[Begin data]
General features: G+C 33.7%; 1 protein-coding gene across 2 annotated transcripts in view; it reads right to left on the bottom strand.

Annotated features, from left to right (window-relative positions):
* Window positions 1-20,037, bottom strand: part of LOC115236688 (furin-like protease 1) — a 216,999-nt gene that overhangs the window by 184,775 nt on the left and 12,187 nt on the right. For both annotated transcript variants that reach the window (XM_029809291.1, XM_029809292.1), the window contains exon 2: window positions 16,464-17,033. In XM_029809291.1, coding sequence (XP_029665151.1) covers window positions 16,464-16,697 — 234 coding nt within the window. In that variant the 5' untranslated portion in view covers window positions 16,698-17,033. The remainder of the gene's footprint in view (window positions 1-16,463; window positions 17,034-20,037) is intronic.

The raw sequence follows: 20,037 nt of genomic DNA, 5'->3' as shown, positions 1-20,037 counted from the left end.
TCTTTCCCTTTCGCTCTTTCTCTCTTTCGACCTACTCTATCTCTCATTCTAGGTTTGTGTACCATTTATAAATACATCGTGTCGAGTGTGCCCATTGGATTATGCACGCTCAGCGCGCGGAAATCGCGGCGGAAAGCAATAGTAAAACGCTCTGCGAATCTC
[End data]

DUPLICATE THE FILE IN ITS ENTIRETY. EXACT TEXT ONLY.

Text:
General features: G+C 33.7%; 1 protein-coding gene across 2 annotated transcripts in view; it reads right to left on the bottom strand.

Annotated features, from left to right (window-relative positions):
* Window positions 1-20,037, bottom strand: part of LOC115236688 (furin-like protease 1) — a 216,999-nt gene that overhangs the window by 184,775 nt on the left and 12,187 nt on the right. For both annotated transcript variants that reach the window (XM_029809291.1, XM_029809292.1), the window contains exon 2: window positions 16,464-17,033. In XM_029809291.1, coding sequence (XP_029665151.1) covers window positions 16,464-16,697 — 234 coding nt within the window. In that variant the 5' untranslated portion in view covers window positions 16,698-17,033. The remainder of the gene's footprint in view (window positions 1-16,463; window positions 17,034-20,037) is intronic.

The raw sequence follows: 20,037 nt of genomic DNA, 5'->3' as shown, positions 1-20,037 counted from the left end.
TCTTTCCCTTTCGCTCTTTCTCTCTTTCGACCTACTCTATCTCTCATTCTAGGTTTGTGTACCATTTATAAATACATCGTGTCGAGTGTGCCCATTGGATTATGCACGCTCAGCGCGCGGAAATCGCGGCGGAAAGCAATAGTAAAACGCTCTGCGAATCTC